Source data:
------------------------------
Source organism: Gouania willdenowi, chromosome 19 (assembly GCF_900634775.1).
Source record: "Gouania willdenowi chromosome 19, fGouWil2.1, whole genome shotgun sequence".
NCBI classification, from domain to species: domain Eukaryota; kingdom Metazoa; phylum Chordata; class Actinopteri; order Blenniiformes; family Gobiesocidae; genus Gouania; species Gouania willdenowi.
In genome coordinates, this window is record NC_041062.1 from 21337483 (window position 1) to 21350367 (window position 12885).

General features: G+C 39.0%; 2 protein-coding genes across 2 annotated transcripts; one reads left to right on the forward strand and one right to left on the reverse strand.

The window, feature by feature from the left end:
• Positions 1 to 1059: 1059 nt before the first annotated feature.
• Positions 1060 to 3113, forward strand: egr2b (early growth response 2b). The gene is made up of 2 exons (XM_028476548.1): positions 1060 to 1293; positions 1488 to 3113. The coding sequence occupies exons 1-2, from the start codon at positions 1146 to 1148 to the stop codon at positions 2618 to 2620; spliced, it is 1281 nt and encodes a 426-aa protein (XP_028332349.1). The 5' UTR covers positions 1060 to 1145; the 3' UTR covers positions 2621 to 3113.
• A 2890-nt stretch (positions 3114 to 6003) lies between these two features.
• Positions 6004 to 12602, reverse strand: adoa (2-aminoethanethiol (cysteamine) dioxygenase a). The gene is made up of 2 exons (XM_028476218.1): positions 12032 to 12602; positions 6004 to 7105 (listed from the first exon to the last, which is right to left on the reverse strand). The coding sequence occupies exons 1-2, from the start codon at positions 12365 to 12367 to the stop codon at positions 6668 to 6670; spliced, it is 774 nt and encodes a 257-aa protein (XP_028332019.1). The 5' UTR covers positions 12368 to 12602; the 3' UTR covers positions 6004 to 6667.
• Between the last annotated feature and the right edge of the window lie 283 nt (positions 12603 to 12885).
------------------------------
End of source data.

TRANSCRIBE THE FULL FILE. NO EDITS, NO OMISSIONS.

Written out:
Source organism: Gouania willdenowi, chromosome 19 (assembly GCF_900634775.1).
Source record: "Gouania willdenowi chromosome 19, fGouWil2.1, whole genome shotgun sequence".
NCBI classification, from domain to species: domain Eukaryota; kingdom Metazoa; phylum Chordata; class Actinopteri; order Blenniiformes; family Gobiesocidae; genus Gouania; species Gouania willdenowi.
In genome coordinates, this window is record NC_041062.1 from 21337483 (window position 1) to 21350367 (window position 12885).

General features: G+C 39.0%; 2 protein-coding genes across 2 annotated transcripts; one reads left to right on the forward strand and one right to left on the reverse strand.

The window, feature by feature from the left end:
• Positions 1 to 1059: 1059 nt before the first annotated feature.
• Positions 1060 to 3113, forward strand: egr2b (early growth response 2b). The gene is made up of 2 exons (XM_028476548.1): positions 1060 to 1293; positions 1488 to 3113. The coding sequence occupies exons 1-2, from the start codon at positions 1146 to 1148 to the stop codon at positions 2618 to 2620; spliced, it is 1281 nt and encodes a 426-aa protein (XP_028332349.1). The 5' UTR covers positions 1060 to 1145; the 3' UTR covers positions 2621 to 3113.
• A 2890-nt stretch (positions 3114 to 6003) lies between these two features.
• Positions 6004 to 12602, reverse strand: adoa (2-aminoethanethiol (cysteamine) dioxygenase a). The gene is made up of 2 exons (XM_028476218.1): positions 12032 to 12602; positions 6004 to 7105 (listed from the first exon to the last, which is right to left on the reverse strand). The coding sequence occupies exons 1-2, from the start codon at positions 12365 to 12367 to the stop codon at positions 6668 to 6670; spliced, it is 774 nt and encodes a 257-aa protein (XP_028332019.1). The 5' UTR covers positions 12368 to 12602; the 3' UTR covers positions 6004 to 6667.
• Between the last annotated feature and the right edge of the window lie 283 nt (positions 12603 to 12885).